First of all, may I welcome you to my site. My name is Chris and I'm from the UK and work as a Systems Engineer for Cisco. This blog was initially created to post up my subnetting technique but has now got more stuff to do with attaining Cisco certifications. Either way I really hope that the content is sufficent for your needs and I look forward to hearing your feedback. If you find that the content really helps you please feel free to donate using the PayPal link on the right.

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Complex Route Summarization

I've already posted about route summarization but I found this interesting technique for calculating complex route summaries at http://www.sadikhov.com/forum from member MarkinManchester. Thanks Mark!

Sometimes you are asked to filter a complex set of routes using as few lines as possible. Here we will examine a way to calculate the subnet and wildcard for such a scenario. With some practice, you should be able to calculate any set in 5 minutes or less. It is also recommend to test your results in a lab setting, using loopbacks and distribute-lists.

For example, say we are asked to filter the following routes using a one-line filter:

First, make a table as shown:

Then, enter the decimal digits from the first octet in the left-hand column. Convert each number to binary. You can use Windows Calculator set to Scientific Mode to do the conversion if you so wish.

In the binary area, first check the octet then column by column, apply the following rules:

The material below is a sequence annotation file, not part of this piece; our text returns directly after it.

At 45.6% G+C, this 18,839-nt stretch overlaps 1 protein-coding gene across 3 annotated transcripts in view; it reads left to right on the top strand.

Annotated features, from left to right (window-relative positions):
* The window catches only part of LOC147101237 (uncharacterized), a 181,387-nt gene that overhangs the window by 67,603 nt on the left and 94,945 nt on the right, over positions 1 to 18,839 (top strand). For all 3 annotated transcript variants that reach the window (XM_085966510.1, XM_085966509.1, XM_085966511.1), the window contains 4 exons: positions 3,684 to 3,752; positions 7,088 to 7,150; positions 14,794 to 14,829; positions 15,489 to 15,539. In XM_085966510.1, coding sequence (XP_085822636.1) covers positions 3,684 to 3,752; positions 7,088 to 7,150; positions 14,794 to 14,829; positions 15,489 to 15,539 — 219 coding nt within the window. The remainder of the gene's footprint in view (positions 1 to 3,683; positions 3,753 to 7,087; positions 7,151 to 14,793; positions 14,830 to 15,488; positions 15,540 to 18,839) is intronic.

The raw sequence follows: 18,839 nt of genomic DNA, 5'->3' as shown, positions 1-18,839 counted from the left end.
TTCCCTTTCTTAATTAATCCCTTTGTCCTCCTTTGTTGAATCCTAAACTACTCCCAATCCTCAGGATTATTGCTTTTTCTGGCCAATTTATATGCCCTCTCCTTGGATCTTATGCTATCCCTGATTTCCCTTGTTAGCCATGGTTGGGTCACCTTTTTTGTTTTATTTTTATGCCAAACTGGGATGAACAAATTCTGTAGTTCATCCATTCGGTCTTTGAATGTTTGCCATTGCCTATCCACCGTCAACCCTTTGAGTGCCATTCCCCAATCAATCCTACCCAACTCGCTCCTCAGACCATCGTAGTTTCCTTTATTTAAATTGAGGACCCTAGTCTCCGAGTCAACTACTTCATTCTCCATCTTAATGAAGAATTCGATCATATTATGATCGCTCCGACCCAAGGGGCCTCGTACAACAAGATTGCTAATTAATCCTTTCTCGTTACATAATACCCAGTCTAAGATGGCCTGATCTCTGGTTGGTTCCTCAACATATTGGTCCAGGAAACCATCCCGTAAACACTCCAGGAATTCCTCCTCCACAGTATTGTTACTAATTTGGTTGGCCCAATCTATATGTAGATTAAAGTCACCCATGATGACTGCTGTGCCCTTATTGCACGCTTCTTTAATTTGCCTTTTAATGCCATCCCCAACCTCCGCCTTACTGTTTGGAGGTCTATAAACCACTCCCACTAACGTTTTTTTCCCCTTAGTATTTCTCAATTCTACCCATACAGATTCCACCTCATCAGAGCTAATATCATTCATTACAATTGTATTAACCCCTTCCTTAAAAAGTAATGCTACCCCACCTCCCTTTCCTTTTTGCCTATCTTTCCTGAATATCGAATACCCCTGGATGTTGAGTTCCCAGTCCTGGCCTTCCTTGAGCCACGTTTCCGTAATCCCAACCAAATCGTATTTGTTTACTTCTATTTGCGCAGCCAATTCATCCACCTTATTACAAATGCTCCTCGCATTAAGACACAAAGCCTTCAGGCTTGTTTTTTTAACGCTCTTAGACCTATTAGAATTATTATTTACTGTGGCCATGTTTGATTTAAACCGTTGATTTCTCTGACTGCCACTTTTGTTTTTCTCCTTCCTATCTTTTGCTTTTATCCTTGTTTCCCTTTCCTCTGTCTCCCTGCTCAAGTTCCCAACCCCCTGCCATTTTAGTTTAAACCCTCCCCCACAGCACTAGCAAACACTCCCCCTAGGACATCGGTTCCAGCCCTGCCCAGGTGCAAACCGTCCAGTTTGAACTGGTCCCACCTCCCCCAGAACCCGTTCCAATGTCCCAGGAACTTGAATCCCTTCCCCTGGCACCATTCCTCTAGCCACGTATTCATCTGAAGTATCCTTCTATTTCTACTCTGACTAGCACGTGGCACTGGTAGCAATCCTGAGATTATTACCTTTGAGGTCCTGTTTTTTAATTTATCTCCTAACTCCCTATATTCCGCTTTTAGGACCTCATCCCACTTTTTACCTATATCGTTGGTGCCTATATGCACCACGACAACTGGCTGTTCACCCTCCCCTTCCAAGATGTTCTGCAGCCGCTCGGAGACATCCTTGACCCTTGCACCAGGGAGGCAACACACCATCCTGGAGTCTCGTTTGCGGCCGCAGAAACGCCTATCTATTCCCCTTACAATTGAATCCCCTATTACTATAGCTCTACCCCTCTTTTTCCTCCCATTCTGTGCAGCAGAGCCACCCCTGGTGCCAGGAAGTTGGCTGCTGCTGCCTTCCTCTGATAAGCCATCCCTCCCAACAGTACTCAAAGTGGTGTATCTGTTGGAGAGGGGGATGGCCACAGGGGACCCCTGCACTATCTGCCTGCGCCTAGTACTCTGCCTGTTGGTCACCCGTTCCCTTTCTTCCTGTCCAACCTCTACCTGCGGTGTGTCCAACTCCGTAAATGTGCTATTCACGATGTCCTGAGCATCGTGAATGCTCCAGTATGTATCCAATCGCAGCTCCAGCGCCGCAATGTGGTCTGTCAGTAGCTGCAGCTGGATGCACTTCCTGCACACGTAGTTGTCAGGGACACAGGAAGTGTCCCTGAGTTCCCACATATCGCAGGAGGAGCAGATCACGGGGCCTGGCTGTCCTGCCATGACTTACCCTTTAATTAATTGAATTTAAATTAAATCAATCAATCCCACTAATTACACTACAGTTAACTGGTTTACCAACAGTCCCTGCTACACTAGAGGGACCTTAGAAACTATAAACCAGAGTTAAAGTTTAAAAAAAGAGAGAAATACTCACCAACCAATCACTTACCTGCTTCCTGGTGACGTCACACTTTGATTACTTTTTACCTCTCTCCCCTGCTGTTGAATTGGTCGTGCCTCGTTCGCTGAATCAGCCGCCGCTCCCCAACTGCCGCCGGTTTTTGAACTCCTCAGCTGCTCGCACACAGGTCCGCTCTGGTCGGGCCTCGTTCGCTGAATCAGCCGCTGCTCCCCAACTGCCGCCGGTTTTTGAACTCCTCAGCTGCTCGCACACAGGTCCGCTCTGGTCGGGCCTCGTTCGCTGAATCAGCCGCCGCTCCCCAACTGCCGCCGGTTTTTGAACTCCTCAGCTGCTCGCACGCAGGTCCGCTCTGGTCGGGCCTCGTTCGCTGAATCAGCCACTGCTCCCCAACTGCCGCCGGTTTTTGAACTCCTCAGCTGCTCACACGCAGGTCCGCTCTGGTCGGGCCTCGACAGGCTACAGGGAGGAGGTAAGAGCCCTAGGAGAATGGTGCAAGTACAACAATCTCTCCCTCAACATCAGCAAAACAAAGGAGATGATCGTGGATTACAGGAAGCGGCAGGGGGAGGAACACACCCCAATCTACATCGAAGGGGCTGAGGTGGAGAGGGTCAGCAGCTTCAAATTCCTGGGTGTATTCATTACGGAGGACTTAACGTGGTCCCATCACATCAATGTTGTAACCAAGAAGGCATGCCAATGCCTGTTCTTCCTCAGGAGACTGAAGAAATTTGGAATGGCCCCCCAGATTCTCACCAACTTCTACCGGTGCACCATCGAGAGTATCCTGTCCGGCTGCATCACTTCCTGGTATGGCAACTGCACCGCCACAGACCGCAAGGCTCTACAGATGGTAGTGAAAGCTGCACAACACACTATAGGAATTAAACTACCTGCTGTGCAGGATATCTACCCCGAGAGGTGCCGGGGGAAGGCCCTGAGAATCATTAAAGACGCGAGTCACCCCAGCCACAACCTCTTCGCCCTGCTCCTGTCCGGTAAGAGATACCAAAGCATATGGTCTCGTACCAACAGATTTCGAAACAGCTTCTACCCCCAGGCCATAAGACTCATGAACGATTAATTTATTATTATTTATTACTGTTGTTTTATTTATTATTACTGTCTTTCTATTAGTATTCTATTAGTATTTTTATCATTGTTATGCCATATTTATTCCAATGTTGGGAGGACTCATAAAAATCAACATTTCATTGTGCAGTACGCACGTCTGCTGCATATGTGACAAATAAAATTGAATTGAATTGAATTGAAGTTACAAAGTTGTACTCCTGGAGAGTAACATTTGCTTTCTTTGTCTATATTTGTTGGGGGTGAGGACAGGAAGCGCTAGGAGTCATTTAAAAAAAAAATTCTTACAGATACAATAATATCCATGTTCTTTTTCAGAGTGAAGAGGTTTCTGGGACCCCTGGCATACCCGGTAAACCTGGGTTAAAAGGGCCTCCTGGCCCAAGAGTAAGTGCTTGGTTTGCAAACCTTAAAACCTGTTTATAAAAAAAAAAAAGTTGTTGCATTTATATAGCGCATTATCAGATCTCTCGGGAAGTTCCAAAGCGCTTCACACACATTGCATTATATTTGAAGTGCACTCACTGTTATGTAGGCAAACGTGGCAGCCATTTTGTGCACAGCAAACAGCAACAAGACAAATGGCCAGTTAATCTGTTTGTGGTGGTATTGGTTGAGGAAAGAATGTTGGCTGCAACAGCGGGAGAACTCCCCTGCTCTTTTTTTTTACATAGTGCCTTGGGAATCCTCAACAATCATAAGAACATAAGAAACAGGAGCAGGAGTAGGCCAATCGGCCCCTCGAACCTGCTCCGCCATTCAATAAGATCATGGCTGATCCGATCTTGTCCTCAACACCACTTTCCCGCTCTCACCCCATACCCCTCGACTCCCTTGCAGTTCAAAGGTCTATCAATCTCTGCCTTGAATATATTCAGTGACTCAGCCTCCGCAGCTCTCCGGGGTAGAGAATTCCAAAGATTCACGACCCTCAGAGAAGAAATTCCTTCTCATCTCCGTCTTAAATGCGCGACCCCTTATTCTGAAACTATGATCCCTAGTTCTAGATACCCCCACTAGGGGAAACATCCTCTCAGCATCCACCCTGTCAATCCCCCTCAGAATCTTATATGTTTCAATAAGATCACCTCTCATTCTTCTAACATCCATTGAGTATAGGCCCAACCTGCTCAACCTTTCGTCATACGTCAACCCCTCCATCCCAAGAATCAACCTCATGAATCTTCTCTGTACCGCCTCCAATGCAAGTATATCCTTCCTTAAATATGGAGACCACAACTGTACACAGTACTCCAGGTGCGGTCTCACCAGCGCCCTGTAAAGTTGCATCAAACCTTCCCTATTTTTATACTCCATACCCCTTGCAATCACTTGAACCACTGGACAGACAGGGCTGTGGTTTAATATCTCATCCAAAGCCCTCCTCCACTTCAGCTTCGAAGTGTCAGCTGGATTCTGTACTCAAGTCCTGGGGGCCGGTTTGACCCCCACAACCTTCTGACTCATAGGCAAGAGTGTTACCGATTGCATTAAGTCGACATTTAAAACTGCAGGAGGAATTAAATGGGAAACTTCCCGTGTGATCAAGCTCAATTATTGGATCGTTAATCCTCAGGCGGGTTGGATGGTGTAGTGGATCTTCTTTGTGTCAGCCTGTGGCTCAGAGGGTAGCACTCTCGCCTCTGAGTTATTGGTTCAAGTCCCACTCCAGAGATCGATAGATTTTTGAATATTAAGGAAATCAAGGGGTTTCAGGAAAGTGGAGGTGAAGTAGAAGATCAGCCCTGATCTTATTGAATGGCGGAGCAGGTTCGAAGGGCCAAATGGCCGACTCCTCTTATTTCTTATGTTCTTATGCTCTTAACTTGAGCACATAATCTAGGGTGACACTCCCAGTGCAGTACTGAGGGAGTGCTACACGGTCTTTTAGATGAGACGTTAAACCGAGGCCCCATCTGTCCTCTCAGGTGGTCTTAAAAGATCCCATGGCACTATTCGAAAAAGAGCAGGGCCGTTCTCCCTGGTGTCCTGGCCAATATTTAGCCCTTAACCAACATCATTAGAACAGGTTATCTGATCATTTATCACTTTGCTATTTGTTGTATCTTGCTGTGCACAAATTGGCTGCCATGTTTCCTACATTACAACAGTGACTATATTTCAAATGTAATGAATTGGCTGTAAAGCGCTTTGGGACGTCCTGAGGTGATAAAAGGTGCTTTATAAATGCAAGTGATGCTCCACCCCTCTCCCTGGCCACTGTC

1. If the entire octet is 0, the subnet is 0 for that octet, and the mask is 255 for that octet.
  2. Else If the column is all 0’s, the subnet is 0, and the mask is 0
  3. Else If the column is all 1’s, the subnet is 1, and the mask is 0
  4. Else the column is a mixture of 1’s and 0’s, the subnet is 0, and the mask is 1.

For the first octet the table should look like:

Convert the binary Subnet and Wildcard Mask to decimal to complete the table:

So far, our filter looks like: 100.xxx.xxx.xxx 27.xxx.xxx.xxx

For the second octet the completed table should look like:

Our summary address now looks like: 100.0.xxx.xxx 27.55.xxx.xxx

For the third octet the completed table should look like:

Our summary address now looks like: 100.0.33.xxx 27.55.94.xxx

Now the last octet for all addresses is zero so the subnet address must be 0 in the last octet and the wilcard mask must be 255 in the last octet.

Our completed summary address looks like:

Apply this technique as you wish, for example:

access-list 1 permit

This is a great technique for reducing something complex into easier computation so hats off to Mark again for turning me on to this.

Posted byChris Bloomfield at 19:47  


ProtoGollum said... 18 April 2008 at 11:20  

Is it really so that you can made that kind of subnet masks?

I highly doubt it..
But sure I can be wrong also :)

Chris Bloomfield said... 18 April 2008 at 12:03  

Don't doubt it, try it!

Goh said... 26 August 2008 at 00:51  
This comment has been removed by the author.
Jatin said... 5 January 2010 at 09:26  

Whoa! ...chris .... This Looks really amazing and something which could distinguish you from the others in the real world scenarios..Thank you.


Jaeson Velasco said... 5 June 2010 at 03:23  

Hey Chris!

Yes, I do know we can play a bit around with the Wildcard mask but only to a certain level.

Let me focus on the first octet of the summary, which is 100.

The network 100 with a WC of 27 gives the following:


Where WC 0 is an exact match and WC 1 is a don't care match. Iterating, we get the following:


The above does allow the networks below

but also allows others involved in the resulting networks where the WC mask was applied.

Though the idea is somewhat promising, it will not actually work to allow just the 4 /24 networks stated above.

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